Parents may also want to use the list to encourage the child to talk about their worries so that parents can focus on a specific plan to help the child. Younger children may find it easier to share their ideas and feelings through art such as drawings or paintings.
4. Comfort Your Child
Reassure your child that you are there for him or her, and say good words about them. Remember how much the Prophet valued his wife Khadijah, may Allah be pleased with her, particularly for comforting and reassuring him after he received the first revelation from Allah, and later, as he struggled to build a community. She supported him when others were against him. She encouraged him to put his trust in Allah. Do the same for your children.
5. Teach Our Purpose
Remind children of our purpose in life. Allah says in the Quran, "I have only created Jinns and humans so they can serve Me" (51:56). Part of serving Allah is worshiping and obeying Him. Some people disobey Allah and choose to do bad things, such as make other people feel afraid, hurt or even kill innocent people. Allah wants us to ask Him to protect us from harm and do the best we can in all situations.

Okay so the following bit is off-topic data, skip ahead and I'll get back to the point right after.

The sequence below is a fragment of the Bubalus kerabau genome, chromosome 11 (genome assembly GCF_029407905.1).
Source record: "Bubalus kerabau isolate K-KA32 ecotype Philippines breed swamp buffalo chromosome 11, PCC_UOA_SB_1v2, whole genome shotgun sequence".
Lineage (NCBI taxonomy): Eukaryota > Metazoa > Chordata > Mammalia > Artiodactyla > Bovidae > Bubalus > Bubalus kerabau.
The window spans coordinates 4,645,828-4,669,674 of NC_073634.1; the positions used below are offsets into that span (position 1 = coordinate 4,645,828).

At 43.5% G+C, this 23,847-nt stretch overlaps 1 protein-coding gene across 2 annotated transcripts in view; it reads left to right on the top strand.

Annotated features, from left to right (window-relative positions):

6. Know That Allah Will Test Us
Allah gives us problems to test our belief in Him, to see how we will react to the problems. There is a good way to react and a bad way to react. The best way to react is to worship Allah, remember Him, praise Him, and call on Him.